Largest monthly drop since 1976
FRANKFORT, Ky. (Nov. 20, 2014) — Kentucky’s seasonally adjusted preliminary unemployment rate in October dropped to 6.2 percent—from 6.7 percent in September—the biggest one-month drop since the current methodology was created in 1976.
The 6.2 percent jobless rate matches the lowest rate since May 2008, according to the Office of Employment and Training (OET), an agency of the Kentucky Education and Workforce Development Cabinet.
The unemployment rate has dropped 0.9 percent over the past two months.
The U.S. seasonally adjusted jobless rate slipped to 5.8 percent in October from 5.9 percent a month ago, according to the U.S. Department of Labor.
Labor force statistics, including the unemployment rate, are based on estimates from the Current Population Survey of households. It is designed to measure trends rather than to count the actual number of people working. It includes jobs in agriculture and those classified as self-employed.
In October, Kentucky’s civilian labor force was 1,996,754, a decrease of 5,493 compared to the previous month. Employment was up by 4,305, and the number of unemployed declined by 9,798.
In a separate federal survey of business establishments that excludes jobs in agriculture and people who are self-employed, Kentucky’s seasonally adjusted nonfarm employment increased by 10,800 jobs in October from the month before, and by 37,900 positions since October 2013.
Nonfarm data is provided by the Bureau of Labor Statistics’ Current Employment Statistics program. According to this survey, seven of Kentucky’s 11 major nonfarm North American Industry Classification System (NAICS) job sectors registered gains in employment, while four declined from the previous month.
Kentucky’s professional and business services added 6,100 positions in October from a month ago. The year-over-year gain was more substantial with the addition of 14,600 jobs, or 7.2 percent. This category includes establishments engaged in services that support the day-to-day activities of other organizations, including temporary employment services and payroll processing. The month-to-month gain came principally from the subsector associated with administration and support, and waste management.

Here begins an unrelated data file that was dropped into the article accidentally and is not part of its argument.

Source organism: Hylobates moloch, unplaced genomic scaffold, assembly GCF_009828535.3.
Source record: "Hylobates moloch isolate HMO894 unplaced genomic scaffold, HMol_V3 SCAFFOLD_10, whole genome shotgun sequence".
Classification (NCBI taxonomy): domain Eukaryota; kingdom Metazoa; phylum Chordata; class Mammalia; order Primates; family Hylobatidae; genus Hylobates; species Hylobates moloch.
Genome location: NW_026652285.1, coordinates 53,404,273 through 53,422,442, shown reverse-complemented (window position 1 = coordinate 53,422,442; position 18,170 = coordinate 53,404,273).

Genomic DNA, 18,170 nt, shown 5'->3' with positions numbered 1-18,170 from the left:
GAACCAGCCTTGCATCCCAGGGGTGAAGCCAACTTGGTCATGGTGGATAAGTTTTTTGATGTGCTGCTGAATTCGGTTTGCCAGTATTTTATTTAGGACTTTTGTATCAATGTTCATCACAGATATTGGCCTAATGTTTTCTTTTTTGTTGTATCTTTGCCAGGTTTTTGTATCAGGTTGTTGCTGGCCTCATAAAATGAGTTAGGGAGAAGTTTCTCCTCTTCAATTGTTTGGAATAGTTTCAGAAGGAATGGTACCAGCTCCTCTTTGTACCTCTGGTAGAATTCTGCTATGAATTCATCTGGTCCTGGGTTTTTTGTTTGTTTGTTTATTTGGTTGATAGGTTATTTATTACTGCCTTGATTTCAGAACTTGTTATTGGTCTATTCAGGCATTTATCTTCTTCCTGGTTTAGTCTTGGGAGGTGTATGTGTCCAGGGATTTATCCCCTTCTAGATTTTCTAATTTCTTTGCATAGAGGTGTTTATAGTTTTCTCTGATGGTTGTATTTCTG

Employment in the educational and health services sector increased by 2,100 positions in October and gained 5,100 jobs over the year. Health care jobs, which account for nearly 90 percent of employment in this sector, had a month-to-month increase of 1,500 jobs in October and expanded by 3,900 positions over last year.
The state’s trade, transportation and utilities sector gained 1,800 jobs in October compared to September. From a year ago, employment has grown by 8,100 jobs. This is the largest sector in Kentucky accounting for one-fifth of all nonfarm jobs. More than half of these jobs were in the retail trade sector which had an employment gain of 1,600 positions.
The leisure and hospitality sector grew by 1,000 positions in October. Since October 2013, this sector has grown by a substantial 10,800 jobs for an increase of 6.1 percent. This sector includes arts, entertainment, recreation, accommodation and food services.
Kentucky’s manufacturing sector added 700 jobs in October compared to the previous month. Since October 2013, employment in manufacturing has increased by 3,400 jobs.
The financial activities sector rose by 600 jobs from a month ago. The sector has lost 1,200 positions over the last 12 months.
The construction sector gained 300 jobs in October from a month ago. Since October 2013, employment in construction has declined by 5,200 positions.
Employment in the mining and logging sector fell by 100 in October. The industry has added 200 jobs since last October 20-13.
The information sector decreased by 400 jobs in October. This segment has risen by 500 positions since October 2013. The industries in this sector include traditional publishing as well as software publishing; motion pictures and broadcasting; and telecommunications.
Employment in the other services sector, which includes repairs and maintenance, personal care services, and religious organizations, declined by 500 positions in October from a month ago. This sector posted an increase of 100 jobs from a year ago.
Employment in the government sector, which includes public education, public administration agencies and state-owned hospitals, fell by 800 in October, but posted an increase of 1,500 positions compared to October a year ago.
Civilian labor force statistics include nonmilitary workers and unemployed Kentuckians who are actively seeking work. They do not include unemployed Kentuckians who have not looked for employment within the past four weeks.
Kentucky’s statewide unemployment rate and employment levels are seasonally adjusted. Employment statistics undergo sharp fluctuations due to seasonal events, such as weather changes, harvests, holidays and school openings and closings. Seasonal adjustments eliminate these influences and make it easier to observe statistical trends. However, because of the small sample size, county unemployment rates are not seasonally adjusted.